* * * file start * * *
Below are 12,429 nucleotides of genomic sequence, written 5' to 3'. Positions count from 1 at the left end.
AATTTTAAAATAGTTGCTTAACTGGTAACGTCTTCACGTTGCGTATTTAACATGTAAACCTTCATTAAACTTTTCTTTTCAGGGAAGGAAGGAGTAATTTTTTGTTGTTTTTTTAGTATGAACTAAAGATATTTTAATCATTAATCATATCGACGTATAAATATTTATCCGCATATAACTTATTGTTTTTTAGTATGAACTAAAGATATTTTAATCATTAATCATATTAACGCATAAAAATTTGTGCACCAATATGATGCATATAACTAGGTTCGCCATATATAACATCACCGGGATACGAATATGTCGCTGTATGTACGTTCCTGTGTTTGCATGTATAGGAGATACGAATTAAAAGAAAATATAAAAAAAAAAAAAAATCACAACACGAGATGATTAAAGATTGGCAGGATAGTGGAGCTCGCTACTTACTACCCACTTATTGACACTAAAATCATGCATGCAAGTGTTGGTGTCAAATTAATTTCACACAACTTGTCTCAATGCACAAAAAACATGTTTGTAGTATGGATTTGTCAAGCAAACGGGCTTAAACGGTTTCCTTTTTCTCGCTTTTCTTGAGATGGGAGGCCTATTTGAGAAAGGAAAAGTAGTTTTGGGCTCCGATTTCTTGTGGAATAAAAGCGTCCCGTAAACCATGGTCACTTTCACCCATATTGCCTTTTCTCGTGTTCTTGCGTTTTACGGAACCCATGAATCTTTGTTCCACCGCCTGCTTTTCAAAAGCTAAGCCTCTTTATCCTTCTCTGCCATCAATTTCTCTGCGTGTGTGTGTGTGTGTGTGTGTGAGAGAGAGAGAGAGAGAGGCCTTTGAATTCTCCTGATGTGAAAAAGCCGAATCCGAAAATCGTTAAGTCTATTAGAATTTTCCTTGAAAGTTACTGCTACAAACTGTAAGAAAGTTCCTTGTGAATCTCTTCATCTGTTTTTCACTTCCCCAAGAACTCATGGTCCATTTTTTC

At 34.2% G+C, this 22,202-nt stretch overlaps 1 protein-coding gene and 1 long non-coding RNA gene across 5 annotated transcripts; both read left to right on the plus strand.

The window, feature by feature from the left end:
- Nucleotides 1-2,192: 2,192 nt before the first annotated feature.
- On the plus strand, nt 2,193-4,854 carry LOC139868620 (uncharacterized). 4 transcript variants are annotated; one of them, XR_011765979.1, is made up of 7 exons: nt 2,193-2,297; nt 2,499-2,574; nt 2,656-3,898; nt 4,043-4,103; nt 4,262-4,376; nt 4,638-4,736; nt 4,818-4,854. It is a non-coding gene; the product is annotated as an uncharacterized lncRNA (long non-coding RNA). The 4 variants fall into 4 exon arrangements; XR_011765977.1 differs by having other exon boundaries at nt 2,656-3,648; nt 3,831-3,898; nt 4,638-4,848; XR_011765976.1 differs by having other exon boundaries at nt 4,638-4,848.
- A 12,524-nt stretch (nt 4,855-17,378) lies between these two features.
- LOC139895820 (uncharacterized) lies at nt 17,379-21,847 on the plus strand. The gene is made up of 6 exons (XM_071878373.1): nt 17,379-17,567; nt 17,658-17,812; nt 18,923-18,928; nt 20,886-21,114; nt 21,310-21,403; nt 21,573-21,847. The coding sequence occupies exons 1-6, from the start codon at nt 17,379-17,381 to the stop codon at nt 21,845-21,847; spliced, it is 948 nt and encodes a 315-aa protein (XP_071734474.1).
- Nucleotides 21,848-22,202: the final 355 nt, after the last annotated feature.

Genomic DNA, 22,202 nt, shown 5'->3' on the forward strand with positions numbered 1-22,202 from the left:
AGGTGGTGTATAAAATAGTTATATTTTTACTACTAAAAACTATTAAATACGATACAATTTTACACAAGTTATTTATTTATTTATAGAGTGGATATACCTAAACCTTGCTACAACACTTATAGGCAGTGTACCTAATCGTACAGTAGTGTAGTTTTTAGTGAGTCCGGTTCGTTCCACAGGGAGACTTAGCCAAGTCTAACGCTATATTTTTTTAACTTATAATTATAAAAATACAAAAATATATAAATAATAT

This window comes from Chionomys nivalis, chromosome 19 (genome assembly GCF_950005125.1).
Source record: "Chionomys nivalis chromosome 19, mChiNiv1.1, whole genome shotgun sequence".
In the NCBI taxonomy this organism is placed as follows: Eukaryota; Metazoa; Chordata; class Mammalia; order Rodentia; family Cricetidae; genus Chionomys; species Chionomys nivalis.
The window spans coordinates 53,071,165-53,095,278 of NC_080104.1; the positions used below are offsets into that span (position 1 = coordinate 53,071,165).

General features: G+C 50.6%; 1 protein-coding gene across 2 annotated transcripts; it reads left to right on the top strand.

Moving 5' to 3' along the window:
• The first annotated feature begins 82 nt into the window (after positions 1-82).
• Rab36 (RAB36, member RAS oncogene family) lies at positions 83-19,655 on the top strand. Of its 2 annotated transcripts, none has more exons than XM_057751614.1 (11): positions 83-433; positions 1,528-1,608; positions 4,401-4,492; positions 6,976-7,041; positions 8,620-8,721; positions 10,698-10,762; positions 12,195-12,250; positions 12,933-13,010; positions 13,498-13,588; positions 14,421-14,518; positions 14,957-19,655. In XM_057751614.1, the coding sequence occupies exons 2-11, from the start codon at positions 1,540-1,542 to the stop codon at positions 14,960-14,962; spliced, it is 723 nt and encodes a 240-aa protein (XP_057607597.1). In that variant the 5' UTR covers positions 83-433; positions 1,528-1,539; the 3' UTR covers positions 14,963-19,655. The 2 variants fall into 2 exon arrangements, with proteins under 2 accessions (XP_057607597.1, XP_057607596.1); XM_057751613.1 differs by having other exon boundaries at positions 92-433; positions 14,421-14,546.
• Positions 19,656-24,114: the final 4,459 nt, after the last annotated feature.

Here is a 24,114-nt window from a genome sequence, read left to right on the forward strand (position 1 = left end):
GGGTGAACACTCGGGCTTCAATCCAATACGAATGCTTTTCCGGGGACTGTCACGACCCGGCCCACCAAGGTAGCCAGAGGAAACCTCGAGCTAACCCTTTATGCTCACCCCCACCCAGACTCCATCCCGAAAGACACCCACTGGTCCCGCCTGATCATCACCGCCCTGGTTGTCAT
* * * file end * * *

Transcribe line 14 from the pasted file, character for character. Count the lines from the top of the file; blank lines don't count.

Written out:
In the NCBI taxonomy this organism is placed as follows: Eukaryota; Metazoa; Chordata; class Mammalia; order Rodentia; family Cricetidae; genus Chionomys; species Chionomys nivalis.